When seasoned recruitment professionals Mike Morris and Mohammed Malik set out to disrupt traditional recruitment in the financial services and forensic industry, past experience had taught them what not to do.
Morris spearheaded recruitment for KPMG UK’s Risk Consulting practice and had connections while Malik had expertise in getting recruitment businesses off the ground, having recruited globally for more than a decade.
Their combined knowledge of the market, the competition, and importantly its flaws, would prove to be the winning formula for future-proofing businesses around the world.
“The forensic and technology challenge,” 3Point1 Consulting Director Sophie Wilkins tells The CEO Magazine, “is one of the fastest-growing concerns for businesses across the globe.”
As the widespread advancement and deployment of technology increases, so too does the demand for risk and compliance solutions that puts companies like 3Point1 Consulting in the spotlight.
In fact, Wilkins predicts that planning for this will be an integral step for every business looking to thrive over the coming decades.
“From a forensic and technology standpoint, we anticipate the deployment of AI and Machine Learning across every function of our banks, consulting firms and leading industry organizations,” Wilkins adds. “The biggest challenge however won’t be our clients using AI, it will be the bad guys – the people using it to continue to launder money, commit fraud and fund terrorism.”
An in-demand career
According to Wilkins, financial crime costs the world economy a staggering US$2.4 trillion every year, which alongside the increased prevalence of tech and the “regulatory minefield” businesses are facing, boils down to bringing in skilled talent.
So how exactly does the team at 3Point1 Consulting fight financial crime?
“In short terms – people are always a business’s biggest challenge, and we solve that,” says Operations Director Annalise Mackenzie-Mol, who together with Wilkins, leads the Australian arm of the business.
Having a global team with risk, compliance and technology industry experience places the company in an ideal position for solving the complex needs of organizations of all sizes.
“We spend a lot of time listening to our customers and researching industry specific materials, so that we can build strategic insight into the problems our customers will face tomorrow.” – Annalise Mackenzie-Mol
“It’s simple – we know our market and we engage with our network,” says Mackenzie-Mol. “We don’t try to be all things to all people. We are also not afraid to ask the difficult questions and be as transparent as possible with regards to the process.”
The secret, she says, is not to lose track of where your contacts are in the world and to consistently deliver promising results time and time again.
In stark contrast to the tick-box recruitment strategies that give the industry a bad rap, Mackenzie-Mol adds that the company’s growing presence on a global scale is largely a reflection of having a team of relatable, down-to-earth experts.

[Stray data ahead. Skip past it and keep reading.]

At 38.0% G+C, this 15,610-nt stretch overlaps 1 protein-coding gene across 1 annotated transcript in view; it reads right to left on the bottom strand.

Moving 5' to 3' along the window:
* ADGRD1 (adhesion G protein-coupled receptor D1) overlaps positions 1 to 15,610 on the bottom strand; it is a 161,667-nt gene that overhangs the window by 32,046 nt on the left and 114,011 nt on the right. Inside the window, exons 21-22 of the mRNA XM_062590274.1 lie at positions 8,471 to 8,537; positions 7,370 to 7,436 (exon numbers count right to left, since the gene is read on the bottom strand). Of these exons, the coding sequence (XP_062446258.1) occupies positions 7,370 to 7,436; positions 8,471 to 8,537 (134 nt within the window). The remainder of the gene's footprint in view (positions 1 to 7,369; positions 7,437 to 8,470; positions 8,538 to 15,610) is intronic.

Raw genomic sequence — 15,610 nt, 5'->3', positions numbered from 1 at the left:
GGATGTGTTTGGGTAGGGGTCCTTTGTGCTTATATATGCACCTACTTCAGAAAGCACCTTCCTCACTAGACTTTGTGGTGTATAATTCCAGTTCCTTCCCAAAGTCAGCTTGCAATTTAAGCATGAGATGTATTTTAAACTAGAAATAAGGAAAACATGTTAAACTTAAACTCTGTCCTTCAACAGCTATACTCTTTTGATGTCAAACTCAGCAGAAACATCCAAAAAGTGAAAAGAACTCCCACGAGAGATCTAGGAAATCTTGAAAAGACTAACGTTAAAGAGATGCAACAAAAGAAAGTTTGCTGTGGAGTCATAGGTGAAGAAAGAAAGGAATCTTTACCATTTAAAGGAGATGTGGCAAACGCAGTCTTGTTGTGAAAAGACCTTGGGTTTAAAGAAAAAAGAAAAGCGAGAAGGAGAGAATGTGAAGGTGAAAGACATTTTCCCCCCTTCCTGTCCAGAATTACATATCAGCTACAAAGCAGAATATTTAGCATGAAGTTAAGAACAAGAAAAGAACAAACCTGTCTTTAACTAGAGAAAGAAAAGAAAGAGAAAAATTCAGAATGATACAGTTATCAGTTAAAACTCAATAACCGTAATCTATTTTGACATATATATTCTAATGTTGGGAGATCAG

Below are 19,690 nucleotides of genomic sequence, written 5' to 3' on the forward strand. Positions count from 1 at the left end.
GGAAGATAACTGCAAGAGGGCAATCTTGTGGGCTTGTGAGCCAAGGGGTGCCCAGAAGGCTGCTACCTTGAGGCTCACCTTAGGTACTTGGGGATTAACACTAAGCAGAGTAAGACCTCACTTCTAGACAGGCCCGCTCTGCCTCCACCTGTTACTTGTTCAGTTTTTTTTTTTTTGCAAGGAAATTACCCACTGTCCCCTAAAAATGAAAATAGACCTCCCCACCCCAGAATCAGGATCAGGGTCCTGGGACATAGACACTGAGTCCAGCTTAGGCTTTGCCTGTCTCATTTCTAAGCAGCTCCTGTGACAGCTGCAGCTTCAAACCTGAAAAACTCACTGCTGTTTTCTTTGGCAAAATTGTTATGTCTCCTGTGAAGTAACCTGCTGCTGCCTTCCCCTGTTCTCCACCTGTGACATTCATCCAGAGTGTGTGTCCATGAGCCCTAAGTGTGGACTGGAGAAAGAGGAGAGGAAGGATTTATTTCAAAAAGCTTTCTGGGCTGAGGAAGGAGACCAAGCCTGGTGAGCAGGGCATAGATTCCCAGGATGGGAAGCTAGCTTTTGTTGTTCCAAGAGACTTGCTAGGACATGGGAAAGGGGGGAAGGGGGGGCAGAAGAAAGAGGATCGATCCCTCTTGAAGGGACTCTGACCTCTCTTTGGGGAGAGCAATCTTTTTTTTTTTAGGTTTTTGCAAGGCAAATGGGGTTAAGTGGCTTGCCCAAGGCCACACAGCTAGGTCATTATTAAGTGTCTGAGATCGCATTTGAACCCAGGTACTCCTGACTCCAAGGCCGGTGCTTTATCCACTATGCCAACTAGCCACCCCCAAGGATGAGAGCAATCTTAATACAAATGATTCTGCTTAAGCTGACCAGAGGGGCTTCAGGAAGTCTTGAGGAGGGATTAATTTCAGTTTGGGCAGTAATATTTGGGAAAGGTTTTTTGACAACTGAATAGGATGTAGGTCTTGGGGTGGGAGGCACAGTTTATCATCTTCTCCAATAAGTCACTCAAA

“We spend a lot of time listening to our customers and researching industry specific materials, so that we can build strategic insight into the problems our customers will face tomorrow,” she says.
3Point1 Consulting started out headquartered in London, but has since established roots in Australia and more recently the Middle East, with a view to entering the United States and Asia-Pacific markets.
But while the challenges for clients across these geographical locations remain the same, the learning curve for the 3Point1 leadership team has been steep.
“Regardless of the years of experience we may have, everyday is still a school day,” admits Wilkins.
It’s a predicament that countless founders would attest to when navigating the ups and downs of building a business that leads rather than follows.
“Setting up in Australia was fun and a challenge, especially getting to grips with the fact that each state is a law unto themselves,” recalls Wilkins. “However, trying to launch in the Middle East, with all the cultural and procedural nuances that come with it has been incredibly hard work.”
“Regardless of the years of experience we may have, everyday is still a school day.” – Sophie Wilkins
This is compounded by a need to keep-up-to-date with generational expectations and bridging the usual gap between client and candidate preferences.
“Nearly every client, no matter their location, has or will soon, experience the same challenges – finding skilled, available, candidates within the budget accessible for the project or role,” says Mackenzie-Mol.
As for terms like the ‘Great Resignation’ that circulate through the media, Mackenzie-Mol and Wilkins both agree that overcoming this is not so much about focusing on scarcity as it is about knowing where to find the right talent.
“We don’t use this jargon,” says Wilkins. “These buzzwords have come from patterns seen across the market, but at the heart of it; the skills are there and so is the need for them, you just need to know how to find them.”
With this in mind, keeping the human element front-of-mind is essential in preventing and disrupting financial crime. And, the good news is these are jobs that won’t go out of vogue anytime soon.
“What we do know is that the human element will remain integral to ensuring the smooth process of this technology, assisting customers where technology fails and ensuring we can help organizations protect their customers,” says Mackenzie-Mol.